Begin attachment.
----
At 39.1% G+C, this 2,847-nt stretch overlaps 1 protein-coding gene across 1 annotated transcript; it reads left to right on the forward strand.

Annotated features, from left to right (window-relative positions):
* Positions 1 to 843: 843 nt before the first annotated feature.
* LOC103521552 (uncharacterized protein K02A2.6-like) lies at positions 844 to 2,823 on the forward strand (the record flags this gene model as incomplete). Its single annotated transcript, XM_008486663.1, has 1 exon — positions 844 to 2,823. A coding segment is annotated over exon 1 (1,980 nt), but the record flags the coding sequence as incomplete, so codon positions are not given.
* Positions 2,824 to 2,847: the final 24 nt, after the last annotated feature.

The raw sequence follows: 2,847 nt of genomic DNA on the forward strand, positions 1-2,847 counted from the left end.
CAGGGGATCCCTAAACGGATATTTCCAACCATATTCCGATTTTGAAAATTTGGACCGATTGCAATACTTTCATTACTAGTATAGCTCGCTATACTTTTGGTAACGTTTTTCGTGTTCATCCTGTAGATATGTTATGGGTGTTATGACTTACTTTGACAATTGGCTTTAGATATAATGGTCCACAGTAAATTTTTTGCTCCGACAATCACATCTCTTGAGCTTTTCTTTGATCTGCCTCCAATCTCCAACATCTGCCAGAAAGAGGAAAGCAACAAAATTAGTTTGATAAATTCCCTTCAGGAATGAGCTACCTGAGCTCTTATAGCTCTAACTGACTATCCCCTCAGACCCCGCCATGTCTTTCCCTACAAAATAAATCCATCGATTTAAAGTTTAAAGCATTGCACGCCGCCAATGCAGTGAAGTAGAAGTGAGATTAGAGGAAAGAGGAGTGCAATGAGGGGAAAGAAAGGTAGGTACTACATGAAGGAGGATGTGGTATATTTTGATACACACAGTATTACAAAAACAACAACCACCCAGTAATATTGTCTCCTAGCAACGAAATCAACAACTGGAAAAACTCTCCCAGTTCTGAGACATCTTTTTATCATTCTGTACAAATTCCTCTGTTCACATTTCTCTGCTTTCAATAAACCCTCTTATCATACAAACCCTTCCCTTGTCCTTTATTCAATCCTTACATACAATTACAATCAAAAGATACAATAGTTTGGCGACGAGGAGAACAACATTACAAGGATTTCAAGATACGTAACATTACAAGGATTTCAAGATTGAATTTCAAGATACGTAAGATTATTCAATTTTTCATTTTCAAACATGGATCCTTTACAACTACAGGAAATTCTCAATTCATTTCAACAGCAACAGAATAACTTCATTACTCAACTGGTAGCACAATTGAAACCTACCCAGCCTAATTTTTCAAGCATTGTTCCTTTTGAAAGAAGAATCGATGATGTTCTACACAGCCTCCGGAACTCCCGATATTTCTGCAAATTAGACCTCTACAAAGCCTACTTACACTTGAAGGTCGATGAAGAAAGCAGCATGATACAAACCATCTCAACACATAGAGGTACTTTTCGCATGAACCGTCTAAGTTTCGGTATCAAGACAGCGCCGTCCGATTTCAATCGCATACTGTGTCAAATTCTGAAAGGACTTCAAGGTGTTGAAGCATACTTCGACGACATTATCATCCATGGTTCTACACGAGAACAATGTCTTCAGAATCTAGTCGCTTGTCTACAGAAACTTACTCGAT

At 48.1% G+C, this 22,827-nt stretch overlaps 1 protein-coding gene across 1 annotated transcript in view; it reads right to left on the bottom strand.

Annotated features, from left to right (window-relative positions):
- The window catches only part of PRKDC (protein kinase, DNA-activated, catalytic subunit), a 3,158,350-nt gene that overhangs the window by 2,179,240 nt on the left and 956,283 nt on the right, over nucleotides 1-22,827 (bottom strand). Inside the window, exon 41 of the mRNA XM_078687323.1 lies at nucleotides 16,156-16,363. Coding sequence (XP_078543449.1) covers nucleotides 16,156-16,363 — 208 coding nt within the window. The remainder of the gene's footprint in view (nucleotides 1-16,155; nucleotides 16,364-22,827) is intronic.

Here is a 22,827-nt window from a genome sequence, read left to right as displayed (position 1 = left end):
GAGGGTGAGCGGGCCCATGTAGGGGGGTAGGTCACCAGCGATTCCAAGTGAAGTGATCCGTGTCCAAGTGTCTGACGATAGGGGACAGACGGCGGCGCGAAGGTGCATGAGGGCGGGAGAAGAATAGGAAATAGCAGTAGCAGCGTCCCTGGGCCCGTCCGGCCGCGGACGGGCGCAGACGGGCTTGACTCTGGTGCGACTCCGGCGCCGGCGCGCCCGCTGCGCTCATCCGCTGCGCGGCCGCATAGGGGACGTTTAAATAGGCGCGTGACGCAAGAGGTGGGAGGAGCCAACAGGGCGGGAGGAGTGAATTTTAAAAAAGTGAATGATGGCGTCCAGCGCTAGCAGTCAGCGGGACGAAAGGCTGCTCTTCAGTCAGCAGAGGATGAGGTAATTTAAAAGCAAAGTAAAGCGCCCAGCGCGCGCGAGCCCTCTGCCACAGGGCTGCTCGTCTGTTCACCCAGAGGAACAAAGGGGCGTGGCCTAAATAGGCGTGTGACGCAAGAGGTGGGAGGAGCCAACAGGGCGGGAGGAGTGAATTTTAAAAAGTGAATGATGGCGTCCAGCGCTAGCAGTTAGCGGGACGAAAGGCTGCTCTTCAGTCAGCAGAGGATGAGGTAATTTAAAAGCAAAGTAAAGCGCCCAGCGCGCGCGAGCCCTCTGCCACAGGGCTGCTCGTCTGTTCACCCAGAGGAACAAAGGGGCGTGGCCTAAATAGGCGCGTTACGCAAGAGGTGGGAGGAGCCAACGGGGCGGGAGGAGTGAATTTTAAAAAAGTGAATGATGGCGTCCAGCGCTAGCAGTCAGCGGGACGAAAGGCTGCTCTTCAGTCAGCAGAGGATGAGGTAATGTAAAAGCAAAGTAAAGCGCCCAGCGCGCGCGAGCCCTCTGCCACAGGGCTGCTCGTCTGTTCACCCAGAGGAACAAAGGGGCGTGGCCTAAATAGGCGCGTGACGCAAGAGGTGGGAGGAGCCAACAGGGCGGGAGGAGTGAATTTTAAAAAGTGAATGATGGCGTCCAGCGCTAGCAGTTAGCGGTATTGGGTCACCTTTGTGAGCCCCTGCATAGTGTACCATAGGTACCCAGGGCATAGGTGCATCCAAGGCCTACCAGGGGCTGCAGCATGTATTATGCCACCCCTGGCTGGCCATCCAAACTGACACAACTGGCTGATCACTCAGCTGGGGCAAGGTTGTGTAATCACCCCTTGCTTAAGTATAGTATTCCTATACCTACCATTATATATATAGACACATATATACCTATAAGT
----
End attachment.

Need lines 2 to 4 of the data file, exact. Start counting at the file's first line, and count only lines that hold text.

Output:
Annotated features, from left to right (window-relative positions):
* Positions 1 to 843: 843 nt before the first annotated feature.
* LOC103521552 (uncharacterized protein K02A2.6-like) lies at positions 844 to 2,823 on the forward strand (the record flags this gene model as incomplete). Its single annotated transcript, XM_008486663.1, has 1 exon — positions 844 to 2,823. A coding segment is annotated over exon 1 (1,980 nt), but the record flags the coding sequence as incomplete, so codon positions are not given.